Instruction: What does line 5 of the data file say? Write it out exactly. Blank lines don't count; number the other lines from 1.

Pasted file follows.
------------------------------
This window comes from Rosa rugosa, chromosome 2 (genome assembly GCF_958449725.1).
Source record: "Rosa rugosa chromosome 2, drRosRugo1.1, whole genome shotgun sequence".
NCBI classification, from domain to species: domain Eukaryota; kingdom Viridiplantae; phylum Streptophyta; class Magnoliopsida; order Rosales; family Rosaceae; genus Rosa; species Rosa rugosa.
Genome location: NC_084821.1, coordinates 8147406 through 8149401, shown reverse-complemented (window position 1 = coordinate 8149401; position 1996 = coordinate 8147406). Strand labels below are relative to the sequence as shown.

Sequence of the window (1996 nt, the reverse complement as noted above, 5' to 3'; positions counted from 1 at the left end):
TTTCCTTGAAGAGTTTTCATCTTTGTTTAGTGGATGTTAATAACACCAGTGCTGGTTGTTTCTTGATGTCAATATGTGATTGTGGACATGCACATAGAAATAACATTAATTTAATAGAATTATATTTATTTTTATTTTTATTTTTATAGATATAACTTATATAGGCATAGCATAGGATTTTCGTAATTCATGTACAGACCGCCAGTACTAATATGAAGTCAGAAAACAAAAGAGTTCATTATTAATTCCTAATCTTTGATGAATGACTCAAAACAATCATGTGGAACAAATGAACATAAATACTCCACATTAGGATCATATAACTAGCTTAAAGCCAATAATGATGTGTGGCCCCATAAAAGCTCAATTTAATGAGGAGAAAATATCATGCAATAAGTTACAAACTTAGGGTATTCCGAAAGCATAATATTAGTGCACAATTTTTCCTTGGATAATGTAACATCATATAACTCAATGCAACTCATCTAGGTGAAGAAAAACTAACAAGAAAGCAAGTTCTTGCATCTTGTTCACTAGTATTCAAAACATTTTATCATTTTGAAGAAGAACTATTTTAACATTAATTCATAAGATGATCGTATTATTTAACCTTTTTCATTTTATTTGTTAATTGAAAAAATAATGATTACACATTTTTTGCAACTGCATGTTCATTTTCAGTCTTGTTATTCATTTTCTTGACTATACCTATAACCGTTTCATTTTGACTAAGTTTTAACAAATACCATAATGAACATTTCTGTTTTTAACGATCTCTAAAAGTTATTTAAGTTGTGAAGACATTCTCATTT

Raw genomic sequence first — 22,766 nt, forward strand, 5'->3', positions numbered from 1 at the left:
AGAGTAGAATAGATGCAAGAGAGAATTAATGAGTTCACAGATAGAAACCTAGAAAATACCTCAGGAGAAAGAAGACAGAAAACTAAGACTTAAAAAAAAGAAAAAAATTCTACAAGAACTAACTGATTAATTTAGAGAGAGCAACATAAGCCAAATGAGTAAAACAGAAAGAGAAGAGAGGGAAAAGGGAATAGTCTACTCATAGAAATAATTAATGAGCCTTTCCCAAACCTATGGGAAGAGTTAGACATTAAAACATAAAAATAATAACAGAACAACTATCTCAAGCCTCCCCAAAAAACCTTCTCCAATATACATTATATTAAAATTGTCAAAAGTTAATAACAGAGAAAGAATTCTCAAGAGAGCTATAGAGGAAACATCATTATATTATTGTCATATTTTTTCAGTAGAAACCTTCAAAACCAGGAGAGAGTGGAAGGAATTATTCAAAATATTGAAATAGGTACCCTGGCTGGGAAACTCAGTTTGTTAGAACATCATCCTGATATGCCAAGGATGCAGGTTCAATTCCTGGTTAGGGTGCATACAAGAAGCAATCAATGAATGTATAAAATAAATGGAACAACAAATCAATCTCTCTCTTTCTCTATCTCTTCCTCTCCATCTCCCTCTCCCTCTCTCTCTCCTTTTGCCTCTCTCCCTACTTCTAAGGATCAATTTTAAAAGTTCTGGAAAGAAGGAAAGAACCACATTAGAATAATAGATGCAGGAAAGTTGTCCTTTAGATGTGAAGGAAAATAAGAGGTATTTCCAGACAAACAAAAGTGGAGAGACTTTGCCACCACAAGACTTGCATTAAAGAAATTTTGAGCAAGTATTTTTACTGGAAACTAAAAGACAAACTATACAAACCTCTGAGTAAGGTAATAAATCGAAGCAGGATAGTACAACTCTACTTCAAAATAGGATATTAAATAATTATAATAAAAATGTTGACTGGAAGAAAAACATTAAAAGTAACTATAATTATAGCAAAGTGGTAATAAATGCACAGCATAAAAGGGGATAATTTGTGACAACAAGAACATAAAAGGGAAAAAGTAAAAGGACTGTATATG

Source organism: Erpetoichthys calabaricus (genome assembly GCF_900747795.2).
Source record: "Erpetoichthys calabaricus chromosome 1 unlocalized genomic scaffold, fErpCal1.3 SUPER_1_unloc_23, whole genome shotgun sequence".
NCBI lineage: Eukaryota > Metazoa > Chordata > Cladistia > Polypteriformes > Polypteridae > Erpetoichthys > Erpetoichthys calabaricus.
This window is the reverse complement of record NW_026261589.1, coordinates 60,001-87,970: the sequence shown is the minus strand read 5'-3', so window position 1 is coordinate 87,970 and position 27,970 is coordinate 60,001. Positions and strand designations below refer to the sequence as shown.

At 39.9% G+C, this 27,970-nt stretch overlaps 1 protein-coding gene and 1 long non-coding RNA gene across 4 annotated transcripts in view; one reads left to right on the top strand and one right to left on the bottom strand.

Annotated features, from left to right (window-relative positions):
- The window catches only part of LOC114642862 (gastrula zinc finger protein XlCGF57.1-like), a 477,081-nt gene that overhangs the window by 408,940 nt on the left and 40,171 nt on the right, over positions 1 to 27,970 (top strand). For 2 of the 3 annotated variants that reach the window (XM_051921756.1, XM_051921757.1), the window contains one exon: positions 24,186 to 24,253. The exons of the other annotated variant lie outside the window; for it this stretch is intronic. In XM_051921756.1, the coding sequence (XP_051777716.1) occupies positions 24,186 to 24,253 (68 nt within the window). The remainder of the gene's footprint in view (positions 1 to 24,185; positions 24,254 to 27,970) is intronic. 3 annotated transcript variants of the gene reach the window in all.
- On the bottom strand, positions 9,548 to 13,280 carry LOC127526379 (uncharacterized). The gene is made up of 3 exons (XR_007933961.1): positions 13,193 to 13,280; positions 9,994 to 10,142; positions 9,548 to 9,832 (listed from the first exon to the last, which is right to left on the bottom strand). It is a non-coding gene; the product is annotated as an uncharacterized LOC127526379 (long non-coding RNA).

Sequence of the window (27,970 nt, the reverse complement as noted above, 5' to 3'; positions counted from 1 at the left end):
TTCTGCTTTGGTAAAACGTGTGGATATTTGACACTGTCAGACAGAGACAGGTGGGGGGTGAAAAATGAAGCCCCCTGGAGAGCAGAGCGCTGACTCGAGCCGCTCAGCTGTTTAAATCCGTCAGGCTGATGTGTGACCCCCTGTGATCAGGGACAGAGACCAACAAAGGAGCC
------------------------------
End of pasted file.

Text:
Sequence of the window (1996 nt, the reverse complement as noted above, 5' to 3'; positions counted from 1 at the left end):